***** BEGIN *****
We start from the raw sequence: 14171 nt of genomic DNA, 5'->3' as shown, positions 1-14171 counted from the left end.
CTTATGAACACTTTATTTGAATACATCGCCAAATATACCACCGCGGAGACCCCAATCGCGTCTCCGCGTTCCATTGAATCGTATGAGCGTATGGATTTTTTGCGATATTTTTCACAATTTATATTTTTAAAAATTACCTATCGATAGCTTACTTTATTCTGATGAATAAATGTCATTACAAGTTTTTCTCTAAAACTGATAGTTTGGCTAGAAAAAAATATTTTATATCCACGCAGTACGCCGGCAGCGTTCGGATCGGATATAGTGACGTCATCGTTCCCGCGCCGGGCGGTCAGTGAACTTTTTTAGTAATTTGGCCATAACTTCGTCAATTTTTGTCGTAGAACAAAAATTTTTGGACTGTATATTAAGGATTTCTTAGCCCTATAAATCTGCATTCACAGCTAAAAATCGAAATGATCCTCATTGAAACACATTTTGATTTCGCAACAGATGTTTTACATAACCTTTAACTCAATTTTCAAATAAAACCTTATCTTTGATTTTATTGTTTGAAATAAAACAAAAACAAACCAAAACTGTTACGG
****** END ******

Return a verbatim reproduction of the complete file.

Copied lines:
We start from the raw sequence: 14171 nt of genomic DNA, 5'->3' as shown, positions 1-14171 counted from the left end.
CTTATGAACACTTTATTTGAATACATCGCCAAATATACCACCGCGGAGACCCCAATCGCGTCTCCGCGTTCCATTGAATCGTATGAGCGTATGGATTTTTTGCGATATTTTTCACAATTTATATTTTTAAAAATTACCTATCGATAGCTTACTTTATTCTGATGAATAAATGTCATTACAAGTTTTTCTCTAAAACTGATAGTTTGGCTAGAAAAAAATATTTTATATCCACGCAGTACGCCGGCAGCGTTCGGATCGGATATAGTGACGTCATCGTTCCCGCGCCGGGCGGTCAGTGAACTTTTTTAGTAATTTGGCCATAACTTCGTCAATTTTTGTCGTAGAACAAAAATTTTTGGACTGTATATTAAGGATTTCTTAGCCCTATAAATCTGCATTCACAGCTAAAAATCGAAATGATCCTCATTGAAACACATTTTGATTTCGCAACAGATGTTTTACATAACCTTTAACTCAATTTTCAAATAAAACCTTATCTTTGATTTTATTGTTTGAAATAAAACAAAAACAAACCAAAACTGTTACGG